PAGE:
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WYPR Features

Panna Cotta

Jun 13, 2018
Bex Walton/flickr

I was watching one of those cooking shows the other day, and a contestant decided to whip up a batch of panna cotta, the wonderfully light and fruity Italian dessert. I asked Chef Jerry Pellegrino of Schola Cooking School, since it's such an easy dish, why don't more people try it? And I think it's because the key ingredient is gelatin, something modern home cooks don't work with very often. Here's an easy recipe.

BBC

I was having a conversation recently about these larger predators like coyotes, wolves, and mountain lions, whose territories are constantly changing in response to human decisions. With fewer and fewer wild, open spaces for these animals to hunt, it’s becoming increasingly common for us to see these species where we wouldn’t expect to – in our parks, our yards, and our highways. The plight of the mountain lion is especially interesting, as human interference has significantly impacted this species for centuries.

Salt Marshes

Jun 13, 2018

It’s consistently astonishing to me how much of an impact we humans have on our native species. Our decisions to develop and farm lands, level forests, and hunt can have a wide-reaching impact on plants and animals alike. This is especially true for the top predators, who rely on a finely-tuned natural web of other species to survive.

New Memoirs

Jun 12, 2018

On this edition of The Weekly Reader, Marion Winik shares two new memoirs about women leading unconventional lives and relishing the things that make them different.

Changes in population, marriage age, home prices, age of homebuyers, and personal wealth. 

A recent Harvard Business Review article indicates that over the past four decades, changes prompted by corporate America have placed workers and the broader American society at risk. Here’s what authors Teresa Ghilarducci and Tony James mean. The shift from defined benefit pension plans to employee-directed contribution 401K plans represents a major driver of America’s impending retirement crisis.  Beginning during the 1980s, this shift in retirement benefits helped companies reduce their retirement liabilities and better meet their quarterly financial targets.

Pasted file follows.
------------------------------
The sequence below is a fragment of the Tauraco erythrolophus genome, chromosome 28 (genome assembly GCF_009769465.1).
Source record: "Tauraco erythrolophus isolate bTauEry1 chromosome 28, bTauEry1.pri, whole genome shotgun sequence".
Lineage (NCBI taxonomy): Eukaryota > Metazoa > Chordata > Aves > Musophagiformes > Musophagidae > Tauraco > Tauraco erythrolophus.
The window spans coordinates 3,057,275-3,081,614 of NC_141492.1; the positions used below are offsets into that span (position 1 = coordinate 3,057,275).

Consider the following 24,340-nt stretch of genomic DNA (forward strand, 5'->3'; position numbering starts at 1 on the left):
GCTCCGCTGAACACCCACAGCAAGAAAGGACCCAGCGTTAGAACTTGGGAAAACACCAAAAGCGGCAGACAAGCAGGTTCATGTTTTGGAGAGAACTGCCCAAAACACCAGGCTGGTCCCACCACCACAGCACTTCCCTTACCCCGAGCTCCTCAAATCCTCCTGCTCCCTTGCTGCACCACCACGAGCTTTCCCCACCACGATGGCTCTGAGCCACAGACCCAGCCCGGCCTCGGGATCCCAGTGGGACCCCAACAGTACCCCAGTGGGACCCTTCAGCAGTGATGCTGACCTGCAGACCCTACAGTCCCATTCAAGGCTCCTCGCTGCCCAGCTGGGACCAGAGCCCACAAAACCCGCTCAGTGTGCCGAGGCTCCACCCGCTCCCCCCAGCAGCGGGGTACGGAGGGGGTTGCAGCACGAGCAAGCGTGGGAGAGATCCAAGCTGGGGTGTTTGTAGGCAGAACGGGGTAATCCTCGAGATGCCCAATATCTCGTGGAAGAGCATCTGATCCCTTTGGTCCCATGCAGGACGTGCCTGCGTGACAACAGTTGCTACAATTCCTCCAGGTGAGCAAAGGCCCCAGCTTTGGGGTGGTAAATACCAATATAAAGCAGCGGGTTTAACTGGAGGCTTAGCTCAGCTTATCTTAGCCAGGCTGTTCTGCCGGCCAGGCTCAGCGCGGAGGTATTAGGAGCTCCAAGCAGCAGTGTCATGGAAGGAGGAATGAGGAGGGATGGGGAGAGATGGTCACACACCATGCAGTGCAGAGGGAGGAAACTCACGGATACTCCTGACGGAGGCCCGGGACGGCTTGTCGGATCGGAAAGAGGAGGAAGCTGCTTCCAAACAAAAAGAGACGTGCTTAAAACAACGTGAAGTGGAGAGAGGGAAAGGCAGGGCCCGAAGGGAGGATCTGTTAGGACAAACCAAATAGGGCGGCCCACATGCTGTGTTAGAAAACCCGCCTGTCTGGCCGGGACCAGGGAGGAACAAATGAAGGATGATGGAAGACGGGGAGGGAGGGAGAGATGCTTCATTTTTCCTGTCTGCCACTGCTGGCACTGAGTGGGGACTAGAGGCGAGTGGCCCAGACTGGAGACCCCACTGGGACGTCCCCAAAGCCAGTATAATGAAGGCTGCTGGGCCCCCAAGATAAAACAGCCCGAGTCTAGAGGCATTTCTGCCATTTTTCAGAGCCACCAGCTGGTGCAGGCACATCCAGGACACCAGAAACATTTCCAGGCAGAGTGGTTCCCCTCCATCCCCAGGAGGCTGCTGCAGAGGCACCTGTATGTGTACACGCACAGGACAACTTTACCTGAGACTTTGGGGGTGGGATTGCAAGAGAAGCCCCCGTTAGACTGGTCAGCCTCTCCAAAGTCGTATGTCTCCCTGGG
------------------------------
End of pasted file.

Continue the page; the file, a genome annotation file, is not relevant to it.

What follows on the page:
Trauma Hurts

Jun 8, 2018

Researchers at Penn State recently conducted a study that found connections between early childhood adversity and chronic pain in adulthood. Using data culled from over 260 participants who had reported some level of childhood trauma, researchers found that childhood adversity was linked to not only to pain but mood and sleep problems, in adulthood.

"Omaha Beach"

Jun 7, 2018

On June 6th, 1944, soldiers from Maryland, Virginia, and Pennsylvania, members of the 29th Division, were among the first soldiers to land at Omaha Beach on the coast of Normandy.

The Walters Art Museum

According to the Maryland State Arts Council, our state's arts organizations have an economic impact of more than $1 billion.  In Greater Baltimore, there are more than 9,500 full time equivalent jobs in the arts, double the median number found in similar-sized regions. Joining us today for Why Baltimore is Julia-Marciari Alexander, Executive Director of the Walters Art Museum.

30 years ago, the Baltimore City Council passed The Gay Rights Bill of 1988, which provided legal protection against discrimination for gay and lesbian citizens. Dr. Jonathan Bailey talks about GLBTQAI social spaces, anti-racist civil rights movements, and their impact on the bill’s passing. Bailey is the author of a forthcoming book about race, gender, and sexuality in post-civil rights Baltimore, which covers 1965 through 1995.

After a spring of wretched downpours and cold, cloudy weather, summer has finally begun -- at least unofficially -- and the bullfrogs are singing its praise.